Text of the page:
Middle Fork Greenway Project aims to bridge community gap between Boone and Blowing Rock

Cameron Stuart, News Reporter

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A pedestrian-friendly commute from Boone to Blowing Rock is slowly turning into a reality on the Middle Fork Greenway.

The Blue Ridge Conservancy created the Middle Fork Greenway Project, directed by Wendy Patoprsty, to serve as a walking and biking nature trail connecting the two towns along the Middle Fork River.

Patoprsty said the project’s vision began in the ‘90s after Highway 321, the route connecting Boone and Blowing Rock, expanded from two lanes to four, which separated the communities.

“It’s a really important community asset,” Patoprsty said. “When you think about public space and public access, you might think there’s a lot in the High Country, but really a lot of it is private land.”

Approximately 1 mile of the proposed 6.5 mile trail is completed so far, connecting Tweetsie Railroad to Sterling Creek Park, near Mystery Hill.

The next sections set for construction span from downtown Blowing Rock through the Blue Ridge Parkway and the Foley Center, and from Tweetsie Railroad up to Goldmine Branch Park.

Joe Furman, planning and inspections director for Watauga County, said this project will have positive economic impacts for both Boone and Blowing Rock, physical health benefits for citizens, and additional transportation between the two towns.

“We had an economic impact study done, and it showed a healthy economic impact based on money visitors would spend while they were here, businesses that can be started as a result of that, and so forth,” Furman said.

The economic impact study showed investing in the Middle Fork Greenway would result in $10 million in health benefits, a $296,000 increase in local property tax revenue per year and $947,000 annually in business activity benefits.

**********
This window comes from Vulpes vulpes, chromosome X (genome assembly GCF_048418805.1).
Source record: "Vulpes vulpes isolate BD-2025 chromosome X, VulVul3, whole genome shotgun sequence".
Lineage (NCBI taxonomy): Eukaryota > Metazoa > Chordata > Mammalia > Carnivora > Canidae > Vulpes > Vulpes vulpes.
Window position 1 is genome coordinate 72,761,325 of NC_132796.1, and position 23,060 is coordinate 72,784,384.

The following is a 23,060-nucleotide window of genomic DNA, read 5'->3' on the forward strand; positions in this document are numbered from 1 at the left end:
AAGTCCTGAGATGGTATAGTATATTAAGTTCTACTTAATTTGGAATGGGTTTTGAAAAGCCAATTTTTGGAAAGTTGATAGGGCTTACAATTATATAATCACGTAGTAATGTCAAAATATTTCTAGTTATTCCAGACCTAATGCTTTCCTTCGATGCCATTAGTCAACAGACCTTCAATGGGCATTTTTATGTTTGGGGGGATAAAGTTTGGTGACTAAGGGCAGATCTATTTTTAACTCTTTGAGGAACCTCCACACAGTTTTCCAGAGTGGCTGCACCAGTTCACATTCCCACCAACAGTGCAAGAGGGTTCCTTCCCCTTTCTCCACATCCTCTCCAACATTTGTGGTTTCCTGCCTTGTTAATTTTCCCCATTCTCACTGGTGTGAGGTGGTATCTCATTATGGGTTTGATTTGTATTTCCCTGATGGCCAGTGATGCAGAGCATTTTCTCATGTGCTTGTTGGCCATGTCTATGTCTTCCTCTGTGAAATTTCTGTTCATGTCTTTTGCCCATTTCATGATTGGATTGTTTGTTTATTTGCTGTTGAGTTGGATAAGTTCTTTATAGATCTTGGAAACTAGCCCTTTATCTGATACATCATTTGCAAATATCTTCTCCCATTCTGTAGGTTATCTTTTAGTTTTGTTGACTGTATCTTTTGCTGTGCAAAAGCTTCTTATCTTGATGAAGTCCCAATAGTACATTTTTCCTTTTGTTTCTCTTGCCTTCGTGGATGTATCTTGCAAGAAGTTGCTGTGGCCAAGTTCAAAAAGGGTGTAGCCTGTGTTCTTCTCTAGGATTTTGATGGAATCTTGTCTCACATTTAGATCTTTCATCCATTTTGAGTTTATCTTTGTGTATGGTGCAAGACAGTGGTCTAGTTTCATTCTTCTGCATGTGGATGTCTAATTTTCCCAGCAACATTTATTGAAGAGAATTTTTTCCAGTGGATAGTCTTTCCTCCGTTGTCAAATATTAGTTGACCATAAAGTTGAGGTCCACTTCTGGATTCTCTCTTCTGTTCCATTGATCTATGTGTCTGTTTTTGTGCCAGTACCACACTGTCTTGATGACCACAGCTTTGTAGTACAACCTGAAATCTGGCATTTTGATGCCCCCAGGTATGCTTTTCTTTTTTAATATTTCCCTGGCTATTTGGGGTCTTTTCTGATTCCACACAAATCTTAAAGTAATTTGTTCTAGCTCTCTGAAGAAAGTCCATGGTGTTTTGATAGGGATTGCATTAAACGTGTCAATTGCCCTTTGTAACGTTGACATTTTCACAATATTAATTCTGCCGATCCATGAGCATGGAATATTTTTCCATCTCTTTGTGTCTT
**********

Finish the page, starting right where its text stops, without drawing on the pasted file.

The study also highlighted the greenway could result in 12,000 tourist trips each year to the area, which would generate an additional $6 million in the local economy.

According to the Middle Fork Greenway website, a case study on the Virginia Creeper Trail showed both local and non-local users of the trail spent $2.5 million annually, while businesses along the Swamp Rabbit Trail in Greenville, South Carolina have reported revenue increases between $200,000 and $400,000 annually.

Because the greenway lies on Middle Fork River, Patoprsty said the Blue Ridge Conservancy is making efforts to make the project sustainable.

“Last summer, we got a grant to do a stream restoration prioritization plan,” Patoprsty said. “And that plan is helping us to move forward on some of the restoration of the needs of the river.”

Patoprsty said the project includes planting trees and shrubs along the trail, creating a green corridor for wildlife and people to enjoy.

Patoprsty said the biggest obstacle is fundraising, as the project costs about $2 million to $2.5 million per mile.

“It’s not being funded through the county, so we’re having to get private dollars from the community, foundation money, and a lot of grants from state agencies, and even federal grants,” Patoprsty said.

Furman said the Blue Ridge Conservancy can apply for some grants as a nonprofit, and he is working with Patoprsty on additional grant applications.

Patoprsty said working with the community, including volunteers and other supporters is one of the highlights of the project.

“It’s truly been breathtaking to see the wide breadth of people who are interested in greenway trails because they’re for everyone,” Patoprsty said. “It’s a lot of access for any person of any physical ability.”

Patoprsty said she can’t think of another community project that has received this much widespread support.

“The amount of volunteers that have been contributing for over 20 years really shows the core of what greenways can do for community engagement and community involvement and changing lives of the community,” Patoprsty said.